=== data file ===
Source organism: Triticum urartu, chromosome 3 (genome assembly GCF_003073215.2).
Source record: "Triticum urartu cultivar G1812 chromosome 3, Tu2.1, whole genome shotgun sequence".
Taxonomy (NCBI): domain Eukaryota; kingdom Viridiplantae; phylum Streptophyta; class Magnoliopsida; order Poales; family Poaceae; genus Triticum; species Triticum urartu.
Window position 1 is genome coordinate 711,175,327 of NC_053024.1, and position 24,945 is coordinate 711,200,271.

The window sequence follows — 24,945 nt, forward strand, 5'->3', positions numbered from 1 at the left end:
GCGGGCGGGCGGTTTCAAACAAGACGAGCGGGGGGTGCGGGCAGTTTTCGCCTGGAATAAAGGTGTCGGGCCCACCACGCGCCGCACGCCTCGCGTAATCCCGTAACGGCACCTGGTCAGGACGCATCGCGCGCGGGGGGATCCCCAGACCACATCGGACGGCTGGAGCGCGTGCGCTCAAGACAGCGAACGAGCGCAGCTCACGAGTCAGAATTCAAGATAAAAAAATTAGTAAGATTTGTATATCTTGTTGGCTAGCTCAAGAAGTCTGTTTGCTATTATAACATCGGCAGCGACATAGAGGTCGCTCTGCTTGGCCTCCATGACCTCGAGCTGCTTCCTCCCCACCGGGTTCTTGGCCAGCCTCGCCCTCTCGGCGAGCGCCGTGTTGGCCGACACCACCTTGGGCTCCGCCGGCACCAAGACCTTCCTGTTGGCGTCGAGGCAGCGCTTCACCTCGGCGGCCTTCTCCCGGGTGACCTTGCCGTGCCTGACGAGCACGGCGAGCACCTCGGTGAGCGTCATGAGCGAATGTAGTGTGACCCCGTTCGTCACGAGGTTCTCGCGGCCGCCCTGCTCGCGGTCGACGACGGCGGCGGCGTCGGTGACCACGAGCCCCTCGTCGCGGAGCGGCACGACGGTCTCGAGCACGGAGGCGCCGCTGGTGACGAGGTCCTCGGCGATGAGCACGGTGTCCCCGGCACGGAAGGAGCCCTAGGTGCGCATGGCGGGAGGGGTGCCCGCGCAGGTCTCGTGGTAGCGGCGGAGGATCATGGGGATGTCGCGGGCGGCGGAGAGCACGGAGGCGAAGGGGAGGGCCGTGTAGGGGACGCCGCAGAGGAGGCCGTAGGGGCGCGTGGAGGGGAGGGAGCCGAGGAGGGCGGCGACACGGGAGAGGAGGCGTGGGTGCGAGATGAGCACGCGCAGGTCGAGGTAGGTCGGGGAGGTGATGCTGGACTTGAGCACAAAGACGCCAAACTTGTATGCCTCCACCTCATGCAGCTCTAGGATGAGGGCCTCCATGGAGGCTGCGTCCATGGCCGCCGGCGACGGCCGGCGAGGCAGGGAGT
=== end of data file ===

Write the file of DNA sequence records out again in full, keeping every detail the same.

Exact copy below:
Source organism: Triticum urartu, chromosome 3 (genome assembly GCF_003073215.2).
Source record: "Triticum urartu cultivar G1812 chromosome 3, Tu2.1, whole genome shotgun sequence".
Taxonomy (NCBI): domain Eukaryota; kingdom Viridiplantae; phylum Streptophyta; class Magnoliopsida; order Poales; family Poaceae; genus Triticum; species Triticum urartu.
Window position 1 is genome coordinate 711,175,327 of NC_053024.1, and position 24,945 is coordinate 711,200,271.

The window sequence follows — 24,945 nt, forward strand, 5'->3', positions numbered from 1 at the left end:
GCGGGCGGGCGGTTTCAAACAAGACGAGCGGGGGGTGCGGGCAGTTTTCGCCTGGAATAAAGGTGTCGGGCCCACCACGCGCCGCACGCCTCGCGTAATCCCGTAACGGCACCTGGTCAGGACGCATCGCGCGCGGGGGGATCCCCAGACCACATCGGACGGCTGGAGCGCGTGCGCTCAAGACAGCGAACGAGCGCAGCTCACGAGTCAGAATTCAAGATAAAAAAATTAGTAAGATTTGTATATCTTGTTGGCTAGCTCAAGAAGTCTGTTTGCTATTATAACATCGGCAGCGACATAGAGGTCGCTCTGCTTGGCCTCCATGACCTCGAGCTGCTTCCTCCCCACCGGGTTCTTGGCCAGCCTCGCCCTCTCGGCGAGCGCCGTGTTGGCCGACACCACCTTGGGCTCCGCCGGCACCAAGACCTTCCTGTTGGCGTCGAGGCAGCGCTTCACCTCGGCGGCCTTCTCCCGGGTGACCTTGCCGTGCCTGACGAGCACGGCGAGCACCTCGGTGAGCGTCATGAGCGAATGTAGTGTGACCCCGTTCGTCACGAGGTTCTCGCGGCCGCCCTGCTCGCGGTCGACGACGGCGGCGGCGTCGGTGACCACGAGCCCCTCGTCGCGGAGCGGCACGACGGTCTCGAGCACGGAGGCGCCGCTGGTGACGAGGTCCTCGGCGATGAGCACGGTGTCCCCGGCACGGAAGGAGCCCTAGGTGCGCATGGCGGGAGGGGTGCCCGCGCAGGTCTCGTGGTAGCGGCGGAGGATCATGGGGATGTCGCGGGCGGCGGAGAGCACGGAGGCGAAGGGGAGGGCCGTGTAGGGGACGCCGCAGAGGAGGCCGTAGGGGCGCGTGGAGGGGAGGGAGCCGAGGAGGGCGGCGACACGGGAGAGGAGGCGTGGGTGCGAGATGAGCACGCGCAGGTCGAGGTAGGTCGGGGAGGTGATGCTGGACTTGAGCACAAAGACGCCAAACTTGTATGCCTCCACCTCATGCAGCTCTAGGATGAGGGCCTCCATGGAGGCTGCGTCCATGGCCGCCGGCGACGGCCGGCGAGGCAGGGAGT